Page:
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Australian Native Wildlife – White Drummer Cicada

December 17th 2009 04:03
Australian Native Wildlife White Drummer Cicada
The white Drummer has distintive white tymbals
In Australia, Christmas is synonymous with barbeques, beach cricket and the piercing song of cicadas. There are over 200 species of cicadas in Australia, with curious names such as the Brown Bunyip (Tamasa tristigma), the Razor Grinder (Henicopsaltria eydouxii) and the Black Tree Ticker (Birrima varians).

Each species has its own distinct ‘song’. Adult males produce the sound by flexing a pair of rigid ribbed membranes, called tymbals, located on either side of the abdomen. Rapid contractions produce such high frequency sound pulses that they are perceived as a continuous sound by the human ear.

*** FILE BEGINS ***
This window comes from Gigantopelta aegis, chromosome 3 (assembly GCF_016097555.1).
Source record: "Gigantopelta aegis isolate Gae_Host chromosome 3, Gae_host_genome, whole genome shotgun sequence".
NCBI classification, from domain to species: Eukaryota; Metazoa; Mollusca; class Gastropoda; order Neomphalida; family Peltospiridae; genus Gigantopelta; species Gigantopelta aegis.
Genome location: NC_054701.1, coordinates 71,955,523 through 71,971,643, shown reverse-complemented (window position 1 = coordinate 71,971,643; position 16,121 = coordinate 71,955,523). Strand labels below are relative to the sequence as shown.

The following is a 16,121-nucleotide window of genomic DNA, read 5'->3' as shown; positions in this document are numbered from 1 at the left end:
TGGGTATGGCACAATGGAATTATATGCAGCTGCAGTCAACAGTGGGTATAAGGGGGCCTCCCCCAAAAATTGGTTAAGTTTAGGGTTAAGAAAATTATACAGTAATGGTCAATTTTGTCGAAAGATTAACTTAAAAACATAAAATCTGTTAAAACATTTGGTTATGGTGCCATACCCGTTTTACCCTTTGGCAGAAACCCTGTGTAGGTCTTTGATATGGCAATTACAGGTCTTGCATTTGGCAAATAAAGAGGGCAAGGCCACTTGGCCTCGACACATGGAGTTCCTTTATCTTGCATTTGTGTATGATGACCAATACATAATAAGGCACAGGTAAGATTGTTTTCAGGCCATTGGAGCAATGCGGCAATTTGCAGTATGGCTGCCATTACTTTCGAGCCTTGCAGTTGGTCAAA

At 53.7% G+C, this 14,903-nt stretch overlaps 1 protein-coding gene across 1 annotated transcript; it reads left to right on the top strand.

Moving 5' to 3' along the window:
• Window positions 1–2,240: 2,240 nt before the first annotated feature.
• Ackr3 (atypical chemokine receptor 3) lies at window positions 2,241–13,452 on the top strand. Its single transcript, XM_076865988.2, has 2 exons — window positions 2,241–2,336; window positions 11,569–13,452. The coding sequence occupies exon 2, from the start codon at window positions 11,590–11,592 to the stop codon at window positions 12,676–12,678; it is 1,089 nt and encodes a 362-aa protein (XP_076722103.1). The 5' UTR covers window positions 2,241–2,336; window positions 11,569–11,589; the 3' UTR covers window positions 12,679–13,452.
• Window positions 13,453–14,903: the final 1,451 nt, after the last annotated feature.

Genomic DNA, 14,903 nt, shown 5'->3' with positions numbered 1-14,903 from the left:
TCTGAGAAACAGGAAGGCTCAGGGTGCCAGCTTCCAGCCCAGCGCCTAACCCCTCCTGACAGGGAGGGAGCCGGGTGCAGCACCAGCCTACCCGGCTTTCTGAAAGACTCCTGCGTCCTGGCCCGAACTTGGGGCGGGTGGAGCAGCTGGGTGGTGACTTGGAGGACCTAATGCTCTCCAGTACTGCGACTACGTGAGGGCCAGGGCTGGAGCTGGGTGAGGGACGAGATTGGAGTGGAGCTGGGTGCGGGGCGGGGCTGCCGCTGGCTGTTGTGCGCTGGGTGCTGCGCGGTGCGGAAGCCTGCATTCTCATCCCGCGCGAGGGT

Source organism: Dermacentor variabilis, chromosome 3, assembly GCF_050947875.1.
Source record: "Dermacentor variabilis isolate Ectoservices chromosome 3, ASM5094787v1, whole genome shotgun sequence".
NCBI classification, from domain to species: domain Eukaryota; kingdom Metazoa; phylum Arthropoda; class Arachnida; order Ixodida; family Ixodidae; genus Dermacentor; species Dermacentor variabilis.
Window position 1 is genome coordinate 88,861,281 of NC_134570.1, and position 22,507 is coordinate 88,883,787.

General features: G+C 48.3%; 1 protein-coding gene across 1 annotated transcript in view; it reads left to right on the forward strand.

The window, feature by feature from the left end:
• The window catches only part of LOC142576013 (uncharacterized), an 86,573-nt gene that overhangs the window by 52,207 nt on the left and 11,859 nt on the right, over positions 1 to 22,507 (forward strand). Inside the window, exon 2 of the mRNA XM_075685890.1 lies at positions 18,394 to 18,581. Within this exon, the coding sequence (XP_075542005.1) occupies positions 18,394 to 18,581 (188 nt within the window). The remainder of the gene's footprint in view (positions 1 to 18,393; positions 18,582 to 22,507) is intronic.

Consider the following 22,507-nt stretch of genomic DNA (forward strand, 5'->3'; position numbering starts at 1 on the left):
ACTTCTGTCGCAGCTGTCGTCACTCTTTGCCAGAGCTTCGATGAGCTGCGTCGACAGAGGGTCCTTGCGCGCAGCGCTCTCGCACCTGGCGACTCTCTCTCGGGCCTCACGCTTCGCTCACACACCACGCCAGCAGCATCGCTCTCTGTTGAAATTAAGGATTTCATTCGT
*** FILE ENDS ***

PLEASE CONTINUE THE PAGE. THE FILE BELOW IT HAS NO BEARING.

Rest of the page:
The White Drummer (Arunta perulata) favours frontal dunes and sandy coastal scrub. It is often found in Coastal Sheoak but occurs in any trees, where it uses its syringe like mouth to suck the juices.

The white drummer is so called for the distinct white tymbals on males, and smaller white patches on the abdomen of the females.
Australian Native Animals Insects cicada nymph
A newly emerged adult dries his wings

Like all cicadas, the nymphs live underground, sucking the juices from roots. When they emerge they climb the nearest vertical object. Gripping tightly, the nymph splits its old skin and ventures on its first flight.

The Gold Coast Wildlife Series, archived in the ‘offbeat’ category, is intended to highlight the natural, environmental features of the Gold Coast hinterland; ‘the green behind the gold.’ It includes various reptiles, birds, marsupials, arachnids and fish living amongst us.

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